Eduardo Aguilar, Education Policy Associate with Children Now, provided the answer to this question. Children Now seeks to find common ground among opinion leaders, policymakers, and interest groups so that, together, they can develop and drive "win-win" approaches to helping all children achieve their full potential. We are grateful to Mr. Aguilar for his contribution.
A. The March 12th California State Board of Education (State Board) meeting was marked by a much more subdued tone relative to the packed house sessions that preceded it in November and September. With education administrators and community leaders deep in the trenches of implementation of the Local Control Funding Formula (LCFF), much of the discussion was spent on highlighting examples of “what’s working” in the field as school districts transition to the new funding formula.
A key focus of the meeting centered on the how districts are developing their Local Control Accountability Plan (LCAP), which is at the core of LCFF’s implementation. This topic was anchored by the presentations from two Central Valley communities that were invited to share on their LCAP efforts. Both presentations offered up an interesting take on the use of the LCAP template with both communities voicing their need to make adjustments to the template to allow for a more complete document that demonstrates a clearer connection between districts’ intended goals and actions.
A highlight of the meeting was the presentation delivered by Families in Schools President and CEO, Oscar Cruz, who spoke to the importance of creating meaningful and authentic opportunities for parent engagement to promote true and long-term local accountability. This message was strengthened by the use of a helpful infographic that captured the 6 components of meaningful parent engagement. At the heart of Mr. Cruz’ message was the need to engage, equip and empower our parents to be effective advocates and partners within the LCAP development process.
Related to the topic of authentic engagement is the need to elevate and extend the opportunity to engage students more explicitly within the LCFF and LCAP processes. Several community partners along with Jesse Zhang, the student member on the State Board, touted the need for a more concrete role and opportunity for student input and involvement.
Along with the need to more effectively engage parents and students, several leading state and local education advocates made sure to bring attention to the need to provide clearer direction on how supplemental and concentration dollars must be used to support the targeted populations that generated them. Among these organizations were the American Civil Liberties Union, California State PTA, California School Boards Association, Children Now, EdTrust-West, EdVoice, PICO-CA and Public Advocates.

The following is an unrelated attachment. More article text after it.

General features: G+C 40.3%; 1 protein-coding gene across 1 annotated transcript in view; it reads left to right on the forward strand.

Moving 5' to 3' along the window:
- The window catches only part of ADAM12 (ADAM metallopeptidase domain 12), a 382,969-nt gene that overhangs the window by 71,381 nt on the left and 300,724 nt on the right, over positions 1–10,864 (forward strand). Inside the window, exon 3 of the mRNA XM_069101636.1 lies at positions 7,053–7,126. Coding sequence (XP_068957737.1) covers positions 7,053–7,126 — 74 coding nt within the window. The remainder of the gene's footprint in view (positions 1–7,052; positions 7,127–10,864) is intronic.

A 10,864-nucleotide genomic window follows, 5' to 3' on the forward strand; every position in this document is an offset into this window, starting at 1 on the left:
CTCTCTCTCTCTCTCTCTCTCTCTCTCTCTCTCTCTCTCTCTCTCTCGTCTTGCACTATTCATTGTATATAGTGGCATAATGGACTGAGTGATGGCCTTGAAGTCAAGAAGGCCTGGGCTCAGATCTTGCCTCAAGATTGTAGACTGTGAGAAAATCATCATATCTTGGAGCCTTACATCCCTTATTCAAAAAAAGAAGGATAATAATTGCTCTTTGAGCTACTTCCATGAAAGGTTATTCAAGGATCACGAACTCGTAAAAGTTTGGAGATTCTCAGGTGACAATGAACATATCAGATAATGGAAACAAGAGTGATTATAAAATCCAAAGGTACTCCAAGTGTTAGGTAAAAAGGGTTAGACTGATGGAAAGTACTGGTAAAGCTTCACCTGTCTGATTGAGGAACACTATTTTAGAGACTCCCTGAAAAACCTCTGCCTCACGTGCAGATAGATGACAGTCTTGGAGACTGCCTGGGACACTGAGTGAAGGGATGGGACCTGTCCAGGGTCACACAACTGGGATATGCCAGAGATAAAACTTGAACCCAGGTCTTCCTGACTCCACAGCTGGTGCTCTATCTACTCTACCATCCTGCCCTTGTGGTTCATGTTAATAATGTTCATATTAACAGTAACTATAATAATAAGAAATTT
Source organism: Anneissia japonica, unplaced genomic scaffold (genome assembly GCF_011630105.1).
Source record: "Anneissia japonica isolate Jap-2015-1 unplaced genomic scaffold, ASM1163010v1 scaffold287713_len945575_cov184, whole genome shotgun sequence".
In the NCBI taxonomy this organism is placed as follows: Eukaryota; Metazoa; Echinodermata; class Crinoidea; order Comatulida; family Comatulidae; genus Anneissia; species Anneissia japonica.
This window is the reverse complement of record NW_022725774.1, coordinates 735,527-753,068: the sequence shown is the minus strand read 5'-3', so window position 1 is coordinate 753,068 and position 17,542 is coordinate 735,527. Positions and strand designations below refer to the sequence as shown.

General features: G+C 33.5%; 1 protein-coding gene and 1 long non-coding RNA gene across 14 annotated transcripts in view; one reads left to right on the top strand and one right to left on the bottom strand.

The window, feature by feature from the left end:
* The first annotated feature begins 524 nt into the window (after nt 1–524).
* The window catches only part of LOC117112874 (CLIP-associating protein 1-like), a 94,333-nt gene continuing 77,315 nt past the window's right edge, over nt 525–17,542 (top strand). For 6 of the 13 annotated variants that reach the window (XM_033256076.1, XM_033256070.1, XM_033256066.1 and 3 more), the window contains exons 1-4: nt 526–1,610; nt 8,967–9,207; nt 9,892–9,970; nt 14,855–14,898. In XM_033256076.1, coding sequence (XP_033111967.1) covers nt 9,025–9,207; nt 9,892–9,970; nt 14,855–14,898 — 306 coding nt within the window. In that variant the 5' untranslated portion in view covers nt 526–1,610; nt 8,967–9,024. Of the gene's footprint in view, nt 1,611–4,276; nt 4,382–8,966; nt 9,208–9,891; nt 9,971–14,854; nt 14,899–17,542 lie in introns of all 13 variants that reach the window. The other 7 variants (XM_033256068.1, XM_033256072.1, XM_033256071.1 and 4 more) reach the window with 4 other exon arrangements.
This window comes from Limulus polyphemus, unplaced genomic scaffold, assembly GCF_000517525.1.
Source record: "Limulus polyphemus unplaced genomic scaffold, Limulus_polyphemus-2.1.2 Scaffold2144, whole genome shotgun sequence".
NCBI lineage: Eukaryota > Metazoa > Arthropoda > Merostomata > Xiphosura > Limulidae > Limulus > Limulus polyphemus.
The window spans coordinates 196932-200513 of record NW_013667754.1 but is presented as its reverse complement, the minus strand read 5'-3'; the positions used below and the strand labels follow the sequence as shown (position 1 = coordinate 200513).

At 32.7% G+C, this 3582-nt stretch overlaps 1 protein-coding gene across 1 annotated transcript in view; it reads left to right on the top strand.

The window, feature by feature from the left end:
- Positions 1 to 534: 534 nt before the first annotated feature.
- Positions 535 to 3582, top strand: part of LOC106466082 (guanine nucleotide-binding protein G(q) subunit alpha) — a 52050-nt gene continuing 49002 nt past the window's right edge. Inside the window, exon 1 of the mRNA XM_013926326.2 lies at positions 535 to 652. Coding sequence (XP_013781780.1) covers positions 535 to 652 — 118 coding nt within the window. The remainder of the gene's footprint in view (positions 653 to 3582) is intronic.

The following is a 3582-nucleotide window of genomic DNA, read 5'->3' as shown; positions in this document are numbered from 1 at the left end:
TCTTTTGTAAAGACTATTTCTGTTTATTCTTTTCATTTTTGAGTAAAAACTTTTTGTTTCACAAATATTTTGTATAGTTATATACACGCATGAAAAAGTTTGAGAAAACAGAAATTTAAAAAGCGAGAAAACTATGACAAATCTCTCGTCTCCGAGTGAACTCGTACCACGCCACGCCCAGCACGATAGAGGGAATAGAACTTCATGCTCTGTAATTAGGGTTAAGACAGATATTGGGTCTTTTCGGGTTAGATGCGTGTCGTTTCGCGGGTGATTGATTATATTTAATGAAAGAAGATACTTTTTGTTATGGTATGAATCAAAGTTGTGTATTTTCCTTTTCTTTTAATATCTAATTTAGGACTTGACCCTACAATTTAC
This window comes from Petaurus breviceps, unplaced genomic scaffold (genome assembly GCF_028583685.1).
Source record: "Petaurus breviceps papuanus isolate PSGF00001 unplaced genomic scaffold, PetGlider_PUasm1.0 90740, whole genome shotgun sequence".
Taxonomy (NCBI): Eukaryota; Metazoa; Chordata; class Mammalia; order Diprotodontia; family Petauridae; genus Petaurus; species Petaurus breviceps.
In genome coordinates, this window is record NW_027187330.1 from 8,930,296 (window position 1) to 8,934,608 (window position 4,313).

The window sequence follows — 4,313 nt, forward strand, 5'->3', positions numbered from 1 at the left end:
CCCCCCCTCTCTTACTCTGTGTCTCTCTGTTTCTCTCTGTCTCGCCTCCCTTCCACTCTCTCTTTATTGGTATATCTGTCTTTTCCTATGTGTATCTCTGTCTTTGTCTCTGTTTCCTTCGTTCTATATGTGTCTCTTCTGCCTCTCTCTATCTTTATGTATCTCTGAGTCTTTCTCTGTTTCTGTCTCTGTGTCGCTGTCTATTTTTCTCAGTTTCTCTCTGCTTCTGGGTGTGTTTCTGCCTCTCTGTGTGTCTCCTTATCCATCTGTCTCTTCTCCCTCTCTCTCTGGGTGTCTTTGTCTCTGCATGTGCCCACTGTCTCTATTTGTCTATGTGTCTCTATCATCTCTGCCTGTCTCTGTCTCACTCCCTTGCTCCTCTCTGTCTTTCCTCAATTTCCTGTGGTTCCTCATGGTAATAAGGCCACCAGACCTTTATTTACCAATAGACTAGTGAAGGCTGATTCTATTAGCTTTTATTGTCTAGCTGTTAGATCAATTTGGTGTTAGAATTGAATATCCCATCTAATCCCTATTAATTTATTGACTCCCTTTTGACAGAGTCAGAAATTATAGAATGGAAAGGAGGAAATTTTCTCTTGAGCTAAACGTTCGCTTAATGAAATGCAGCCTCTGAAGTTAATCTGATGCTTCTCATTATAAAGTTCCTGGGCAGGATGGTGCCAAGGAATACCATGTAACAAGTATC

A step in the right direction to provide greater transparency would come from the State Board clarifying existing emergency regulations to better guide districts and schools to account for these dollars within their own accounting systems. Without clearer regulations, funds intended to help close the achievement gap will simply roll into more general school funding streams and fail to support high-needs kids. By providing more explicit guidance on establishing proactive and transparent systems for tracking LCFF dollars, school and district leaders will have the clear direction needed to establish a system that improves student outcomes.
The State Board will use collected public feedback from letters and comments made at the March 17 meeting to adopt permanent fiscal regulations in the summer or fall of this year. As LCFF is implemented at the local level, it is crucial that local stakeholders remain informed of decisions at the state level to ensure these regulations provide school districts with additional clarity and ensure the intent and goals of LCFF are realized. Here’s a resource to understand the ongoing work at the state level and what’s next: http://lcff.childrennow.org/implementation/pending-policy-decisions
LCFF presents an incredible opportunity for California schools. Chief among these is the opportunity to reestablish a level of trust between districts and the communities that they serve.
In order to not let this opportunity pass us by, education and community leaders will need to continue working together to establish a new way of getting things done that is grounded in authentic and meaningful dialogue and transparent decision making that is focused on maximizing every resource available to ensure the success of kids.